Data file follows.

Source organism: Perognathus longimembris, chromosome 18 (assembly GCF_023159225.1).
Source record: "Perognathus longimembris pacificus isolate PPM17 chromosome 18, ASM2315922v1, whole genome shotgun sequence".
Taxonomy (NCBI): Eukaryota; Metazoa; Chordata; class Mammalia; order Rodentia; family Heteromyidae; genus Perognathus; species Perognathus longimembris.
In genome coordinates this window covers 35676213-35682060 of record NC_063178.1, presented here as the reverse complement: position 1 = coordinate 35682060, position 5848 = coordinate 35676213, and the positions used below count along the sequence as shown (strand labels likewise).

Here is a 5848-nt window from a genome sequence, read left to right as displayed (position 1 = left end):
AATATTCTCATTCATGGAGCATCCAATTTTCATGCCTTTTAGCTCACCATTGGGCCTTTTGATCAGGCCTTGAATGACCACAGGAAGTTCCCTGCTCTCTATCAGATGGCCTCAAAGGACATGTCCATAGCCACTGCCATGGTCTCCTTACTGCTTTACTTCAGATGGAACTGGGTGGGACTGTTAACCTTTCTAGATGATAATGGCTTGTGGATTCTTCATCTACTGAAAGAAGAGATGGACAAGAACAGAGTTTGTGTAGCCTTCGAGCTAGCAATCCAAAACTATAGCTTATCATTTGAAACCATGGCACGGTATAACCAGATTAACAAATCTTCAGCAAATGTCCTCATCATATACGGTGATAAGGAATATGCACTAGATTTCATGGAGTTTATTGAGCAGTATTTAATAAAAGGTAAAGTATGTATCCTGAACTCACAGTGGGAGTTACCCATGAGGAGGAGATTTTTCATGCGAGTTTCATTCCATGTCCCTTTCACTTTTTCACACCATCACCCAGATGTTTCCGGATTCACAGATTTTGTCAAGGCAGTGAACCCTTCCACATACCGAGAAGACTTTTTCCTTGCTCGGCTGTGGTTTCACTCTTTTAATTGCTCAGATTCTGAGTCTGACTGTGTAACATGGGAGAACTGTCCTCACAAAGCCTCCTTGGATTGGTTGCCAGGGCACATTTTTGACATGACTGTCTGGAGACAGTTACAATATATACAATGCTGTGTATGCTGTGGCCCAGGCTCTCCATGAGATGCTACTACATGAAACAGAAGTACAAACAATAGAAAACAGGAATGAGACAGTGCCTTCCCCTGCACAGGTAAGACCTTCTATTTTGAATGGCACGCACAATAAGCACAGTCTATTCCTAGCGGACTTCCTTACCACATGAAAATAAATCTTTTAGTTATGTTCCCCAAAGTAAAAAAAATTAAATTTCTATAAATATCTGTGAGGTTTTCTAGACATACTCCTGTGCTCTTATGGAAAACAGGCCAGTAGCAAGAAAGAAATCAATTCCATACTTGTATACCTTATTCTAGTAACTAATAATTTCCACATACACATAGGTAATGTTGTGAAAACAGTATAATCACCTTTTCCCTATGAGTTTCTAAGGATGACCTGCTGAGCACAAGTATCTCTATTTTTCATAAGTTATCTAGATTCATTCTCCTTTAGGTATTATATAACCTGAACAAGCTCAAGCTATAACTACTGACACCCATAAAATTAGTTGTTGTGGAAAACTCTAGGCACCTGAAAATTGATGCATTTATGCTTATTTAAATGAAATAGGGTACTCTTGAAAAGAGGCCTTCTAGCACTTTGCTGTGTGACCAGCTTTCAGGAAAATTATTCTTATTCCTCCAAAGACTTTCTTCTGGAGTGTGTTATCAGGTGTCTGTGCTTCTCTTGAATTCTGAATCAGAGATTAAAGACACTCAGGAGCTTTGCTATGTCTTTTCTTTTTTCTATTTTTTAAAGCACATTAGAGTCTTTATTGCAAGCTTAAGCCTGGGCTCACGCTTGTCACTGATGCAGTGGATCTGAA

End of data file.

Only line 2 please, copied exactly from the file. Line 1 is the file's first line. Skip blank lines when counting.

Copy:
Source record: "Perognathus longimembris pacificus isolate PPM17 chromosome 18, ASM2315922v1, whole genome shotgun sequence".